Dept. of “Homeland Security” Documents Show Role in Occupy Crackdown

Occupy protesters and police clash outside Zuccotti park in New York, 11/17/11. (photo: Allison Joyce/Getty Images)

By Justice Online, The Partnership for Civil Justice Fund

25 March 2012

trove of documents released today by the Department of Homeland Security (DHS) in response to a FOIA request filed by the Partnership for Civil Justice Fund, filmmaker Michael Moore and the National Lawyers Guild Mass Defense Committee reveal that federal law enforcement agencies began their coordinated intelligence gathering and operations on the Occupy movement even before the first tent went up in Zuccotti Park on September 17, 2011.On September 17, 2011, a Secret Service intelligence entry in its Prism Demonstrations Abstract file records the opening of the Occupy Wall Street (OWS) movement. The demonstration location that the Secret Service was protecting? The “Wall Street Bull.” The name of the Protectee? The “U.S. Government.”

American taxpayers might find it odd to learn that the Secret Service was on duty to protect the Wall Street Bull in the name of protecting the U.S. Government. But there it is.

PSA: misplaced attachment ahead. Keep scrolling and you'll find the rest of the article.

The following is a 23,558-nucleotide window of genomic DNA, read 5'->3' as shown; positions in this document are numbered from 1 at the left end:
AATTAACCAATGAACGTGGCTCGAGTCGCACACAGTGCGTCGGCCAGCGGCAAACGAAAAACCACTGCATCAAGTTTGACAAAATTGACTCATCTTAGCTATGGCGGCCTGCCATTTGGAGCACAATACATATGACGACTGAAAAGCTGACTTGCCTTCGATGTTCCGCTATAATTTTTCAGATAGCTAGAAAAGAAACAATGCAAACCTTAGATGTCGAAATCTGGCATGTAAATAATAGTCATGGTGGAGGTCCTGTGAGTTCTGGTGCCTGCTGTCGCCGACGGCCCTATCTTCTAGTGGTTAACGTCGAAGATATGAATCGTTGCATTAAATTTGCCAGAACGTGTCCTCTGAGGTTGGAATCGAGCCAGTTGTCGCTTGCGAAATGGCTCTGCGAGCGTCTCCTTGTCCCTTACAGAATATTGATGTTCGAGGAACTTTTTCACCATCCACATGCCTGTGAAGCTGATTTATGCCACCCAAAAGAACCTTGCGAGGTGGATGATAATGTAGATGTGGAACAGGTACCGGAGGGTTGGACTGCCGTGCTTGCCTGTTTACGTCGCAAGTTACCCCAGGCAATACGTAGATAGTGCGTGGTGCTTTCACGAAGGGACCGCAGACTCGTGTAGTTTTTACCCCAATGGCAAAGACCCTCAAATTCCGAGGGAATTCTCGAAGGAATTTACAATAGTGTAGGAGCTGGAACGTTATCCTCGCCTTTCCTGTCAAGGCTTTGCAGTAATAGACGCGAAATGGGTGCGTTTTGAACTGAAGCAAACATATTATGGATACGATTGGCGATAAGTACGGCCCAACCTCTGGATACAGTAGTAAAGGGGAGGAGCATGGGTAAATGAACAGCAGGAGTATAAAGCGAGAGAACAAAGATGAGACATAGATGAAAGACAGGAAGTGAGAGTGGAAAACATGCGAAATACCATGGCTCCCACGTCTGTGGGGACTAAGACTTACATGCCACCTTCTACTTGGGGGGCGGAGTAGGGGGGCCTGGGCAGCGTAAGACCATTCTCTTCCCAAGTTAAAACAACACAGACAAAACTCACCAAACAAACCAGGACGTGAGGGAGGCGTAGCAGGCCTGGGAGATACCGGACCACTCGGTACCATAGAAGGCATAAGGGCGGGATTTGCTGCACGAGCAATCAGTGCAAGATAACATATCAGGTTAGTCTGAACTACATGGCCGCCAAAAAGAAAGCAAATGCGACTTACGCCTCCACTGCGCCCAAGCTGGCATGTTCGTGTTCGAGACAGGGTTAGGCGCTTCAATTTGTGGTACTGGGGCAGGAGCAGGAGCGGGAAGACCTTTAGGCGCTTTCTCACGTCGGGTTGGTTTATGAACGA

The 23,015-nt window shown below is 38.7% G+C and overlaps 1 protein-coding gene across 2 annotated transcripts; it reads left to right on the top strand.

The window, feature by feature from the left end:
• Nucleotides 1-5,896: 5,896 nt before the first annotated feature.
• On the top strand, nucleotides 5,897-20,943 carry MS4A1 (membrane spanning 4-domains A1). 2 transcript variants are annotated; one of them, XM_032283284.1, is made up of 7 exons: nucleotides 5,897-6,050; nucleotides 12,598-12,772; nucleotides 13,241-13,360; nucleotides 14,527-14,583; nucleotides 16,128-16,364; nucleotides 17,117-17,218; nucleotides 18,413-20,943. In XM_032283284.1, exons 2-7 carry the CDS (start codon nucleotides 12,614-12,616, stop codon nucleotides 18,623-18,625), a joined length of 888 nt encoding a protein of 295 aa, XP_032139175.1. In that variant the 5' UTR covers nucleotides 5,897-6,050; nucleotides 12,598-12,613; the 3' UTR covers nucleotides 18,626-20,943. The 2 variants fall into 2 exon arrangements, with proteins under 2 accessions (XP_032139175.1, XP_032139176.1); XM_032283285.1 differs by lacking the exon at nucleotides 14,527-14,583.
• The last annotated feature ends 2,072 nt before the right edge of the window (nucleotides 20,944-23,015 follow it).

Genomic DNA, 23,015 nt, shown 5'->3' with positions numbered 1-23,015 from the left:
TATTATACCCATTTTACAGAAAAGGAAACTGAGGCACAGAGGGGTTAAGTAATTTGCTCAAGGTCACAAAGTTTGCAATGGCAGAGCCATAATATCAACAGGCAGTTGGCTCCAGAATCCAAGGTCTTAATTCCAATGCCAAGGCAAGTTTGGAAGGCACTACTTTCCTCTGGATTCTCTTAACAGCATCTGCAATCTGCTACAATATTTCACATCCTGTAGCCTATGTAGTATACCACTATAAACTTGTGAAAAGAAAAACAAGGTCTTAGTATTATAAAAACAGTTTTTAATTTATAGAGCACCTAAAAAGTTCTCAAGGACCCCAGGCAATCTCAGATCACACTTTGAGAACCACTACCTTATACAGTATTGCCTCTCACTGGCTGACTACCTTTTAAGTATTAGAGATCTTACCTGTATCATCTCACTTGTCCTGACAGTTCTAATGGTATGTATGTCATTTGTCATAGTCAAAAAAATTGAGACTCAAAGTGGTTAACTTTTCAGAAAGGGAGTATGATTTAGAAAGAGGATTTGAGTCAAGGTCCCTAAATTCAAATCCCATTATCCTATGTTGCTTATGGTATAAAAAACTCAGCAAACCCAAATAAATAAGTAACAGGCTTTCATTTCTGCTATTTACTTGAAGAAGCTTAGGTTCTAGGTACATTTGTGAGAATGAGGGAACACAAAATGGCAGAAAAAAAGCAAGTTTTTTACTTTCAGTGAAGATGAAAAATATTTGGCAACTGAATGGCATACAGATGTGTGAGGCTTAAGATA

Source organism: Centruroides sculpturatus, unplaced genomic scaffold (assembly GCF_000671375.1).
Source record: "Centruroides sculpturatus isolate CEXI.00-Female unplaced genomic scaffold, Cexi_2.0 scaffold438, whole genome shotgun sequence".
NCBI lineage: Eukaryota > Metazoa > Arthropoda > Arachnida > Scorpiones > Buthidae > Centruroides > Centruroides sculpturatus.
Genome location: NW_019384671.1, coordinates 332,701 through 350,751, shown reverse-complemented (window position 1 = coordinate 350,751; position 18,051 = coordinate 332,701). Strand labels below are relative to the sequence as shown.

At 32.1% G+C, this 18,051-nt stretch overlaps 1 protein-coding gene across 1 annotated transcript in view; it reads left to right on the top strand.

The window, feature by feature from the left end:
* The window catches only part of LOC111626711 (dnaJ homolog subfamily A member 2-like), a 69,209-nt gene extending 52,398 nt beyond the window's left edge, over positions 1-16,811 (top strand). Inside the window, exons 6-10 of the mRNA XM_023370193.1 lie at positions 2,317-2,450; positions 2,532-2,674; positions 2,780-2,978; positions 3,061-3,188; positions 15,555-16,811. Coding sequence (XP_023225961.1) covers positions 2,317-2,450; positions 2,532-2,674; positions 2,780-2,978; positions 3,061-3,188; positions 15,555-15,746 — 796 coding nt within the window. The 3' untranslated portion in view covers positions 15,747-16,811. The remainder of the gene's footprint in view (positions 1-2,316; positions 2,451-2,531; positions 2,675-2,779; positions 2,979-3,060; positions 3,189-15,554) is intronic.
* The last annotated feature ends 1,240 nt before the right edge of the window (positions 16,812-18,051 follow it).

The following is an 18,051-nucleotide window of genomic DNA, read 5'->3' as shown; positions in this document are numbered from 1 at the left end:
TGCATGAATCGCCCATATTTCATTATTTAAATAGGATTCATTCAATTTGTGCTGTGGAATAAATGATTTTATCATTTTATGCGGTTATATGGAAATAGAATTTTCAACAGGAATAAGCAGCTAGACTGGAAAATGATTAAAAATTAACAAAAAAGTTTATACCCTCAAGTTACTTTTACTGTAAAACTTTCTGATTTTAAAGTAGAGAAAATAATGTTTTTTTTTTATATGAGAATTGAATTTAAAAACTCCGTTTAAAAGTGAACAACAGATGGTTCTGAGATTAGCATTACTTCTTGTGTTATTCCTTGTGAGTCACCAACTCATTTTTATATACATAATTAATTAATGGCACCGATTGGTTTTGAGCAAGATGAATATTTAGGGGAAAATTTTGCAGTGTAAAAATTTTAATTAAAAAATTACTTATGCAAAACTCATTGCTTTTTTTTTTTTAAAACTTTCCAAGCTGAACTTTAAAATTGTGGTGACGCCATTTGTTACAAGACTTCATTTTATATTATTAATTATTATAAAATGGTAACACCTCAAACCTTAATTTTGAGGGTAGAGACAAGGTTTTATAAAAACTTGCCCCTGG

The DHS’s Game of Three Card Monte to Deflect Disclosure of Law Enforement Operations

These documents, many of which are redacted, show that the highest officials in the Department of Homeland Security were preoccupied with the Occupy movement and have gone out of their way to project the appearance of an absence of federal involvement in the monitoring of and crackdown on Occupy.

On the street it would be called “Three Card Monte,” a swindler’s game to hide the ball – a game of misdirection. The House always wins.

The DHS, as revealed in the newly released documents, has engaged in what appears to be a effort to avoid looking for Occupy related materials where it is likely to be found, including in Fusion Centers and DHS sub-divisions such as the Operations Coordination & Planning sub-division which is responsible for DHS coordination with local and federal law enforcement partners. Continue reading